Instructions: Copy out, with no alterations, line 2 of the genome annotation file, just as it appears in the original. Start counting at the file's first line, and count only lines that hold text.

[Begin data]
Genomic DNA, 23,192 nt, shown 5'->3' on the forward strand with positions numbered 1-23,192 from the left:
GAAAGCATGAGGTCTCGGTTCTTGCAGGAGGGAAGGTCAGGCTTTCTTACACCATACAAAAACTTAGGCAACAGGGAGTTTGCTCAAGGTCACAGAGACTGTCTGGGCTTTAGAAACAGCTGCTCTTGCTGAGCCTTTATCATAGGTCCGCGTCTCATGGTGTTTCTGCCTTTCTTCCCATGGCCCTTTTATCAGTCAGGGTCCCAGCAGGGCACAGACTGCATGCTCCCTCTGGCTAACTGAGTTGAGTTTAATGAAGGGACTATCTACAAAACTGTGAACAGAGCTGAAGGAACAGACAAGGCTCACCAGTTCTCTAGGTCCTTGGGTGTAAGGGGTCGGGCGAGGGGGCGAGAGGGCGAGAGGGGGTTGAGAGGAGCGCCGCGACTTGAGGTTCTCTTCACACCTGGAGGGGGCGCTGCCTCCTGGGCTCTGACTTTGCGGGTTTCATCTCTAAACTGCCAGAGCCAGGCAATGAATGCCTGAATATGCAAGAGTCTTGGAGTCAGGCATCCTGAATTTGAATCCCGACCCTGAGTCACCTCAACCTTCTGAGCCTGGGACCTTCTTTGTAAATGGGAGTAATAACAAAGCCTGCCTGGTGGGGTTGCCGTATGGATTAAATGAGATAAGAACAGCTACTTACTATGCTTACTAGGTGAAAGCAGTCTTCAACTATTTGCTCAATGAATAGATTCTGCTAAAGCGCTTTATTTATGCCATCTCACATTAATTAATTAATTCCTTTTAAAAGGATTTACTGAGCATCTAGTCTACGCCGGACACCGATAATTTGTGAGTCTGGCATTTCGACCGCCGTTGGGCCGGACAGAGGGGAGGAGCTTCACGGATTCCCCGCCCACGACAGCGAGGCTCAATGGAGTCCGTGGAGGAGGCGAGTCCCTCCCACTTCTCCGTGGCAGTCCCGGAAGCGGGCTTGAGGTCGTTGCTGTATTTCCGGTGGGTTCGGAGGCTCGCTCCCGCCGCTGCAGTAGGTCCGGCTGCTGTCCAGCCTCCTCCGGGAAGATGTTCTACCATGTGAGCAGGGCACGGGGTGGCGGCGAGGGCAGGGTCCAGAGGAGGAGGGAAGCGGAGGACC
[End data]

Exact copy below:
GAAAGCATGAGGTCTCGGTTCTTGCAGGAGGGAAGGTCAGGCTTTCTTACACCATACAAAAACTTAGGCAACAGGGAGTTTGCTCAAGGTCACAGAGACTGTCTGGGCTTTAGAAACAGCTGCTCTTGCTGAGCCTTTATCATAGGTCCGCGTCTCATGGTGTTTCTGCCTTTCTTCCCATGGCCCTTTTATCAGTCAGGGTCCCAGCAGGGCACAGACTGCATGCTCCCTCTGGCTAACTGAGTTGAGTTTAATGAAGGGACTATCTACAAAACTGTGAACAGAGCTGAAGGAACAGACAAGGCTCACCAGTTCTCTAGGTCCTTGGGTGTAAGGGGTCGGGCGAGGGGGCGAGAGGGCGAGAGGGGGTTGAGAGGAGCGCCGCGACTTGAGGTTCTCTTCACACCTGGAGGGGGCGCTGCCTCCTGGGCTCTGACTTTGCGGGTTTCATCTCTAAACTGCCAGAGCCAGGCAATGAATGCCTGAATATGCAAGAGTCTTGGAGTCAGGCATCCTGAATTTGAATCCCGACCCTGAGTCACCTCAACCTTCTGAGCCTGGGACCTTCTTTGTAAATGGGAGTAATAACAAAGCCTGCCTGGTGGGGTTGCCGTATGGATTAAATGAGATAAGAACAGCTACTTACTATGCTTACTAGGTGAAAGCAGTCTTCAACTATTTGCTCAATGAATAGATTCTGCTAAAGCGCTTTATTTATGCCATCTCACATTAATTAATTAATTCCTTTTAAAAGGATTTACTGAGCATCTAGTCTACGCCGGACACCGATAATTTGTGAGTCTGGCATTTCGACCGCCGTTGGGCCGGACAGAGGGGAGGAGCTTCACGGATTCCCCGCCCACGACAGCGAGGCTCAATGGAGTCCGTGGAGGAGGCGAGTCCCTCCCACTTCTCCGTGGCAGTCCCGGAAGCGGGCTTGAGGTCGTTGCTGTATTTCCGGTGGGTTCGGAGGCTCGCTCCCGCCGCTGCAGTAGGTCCGGCTGCTGTCCAGCCTCCTCCGGGAAGATGTTCTACCATGTGAGCAGGGCACGGGGTGGCGGCGAGGGCAGGGTCCAGAGGAGGAGGGAAGCGGAGGACC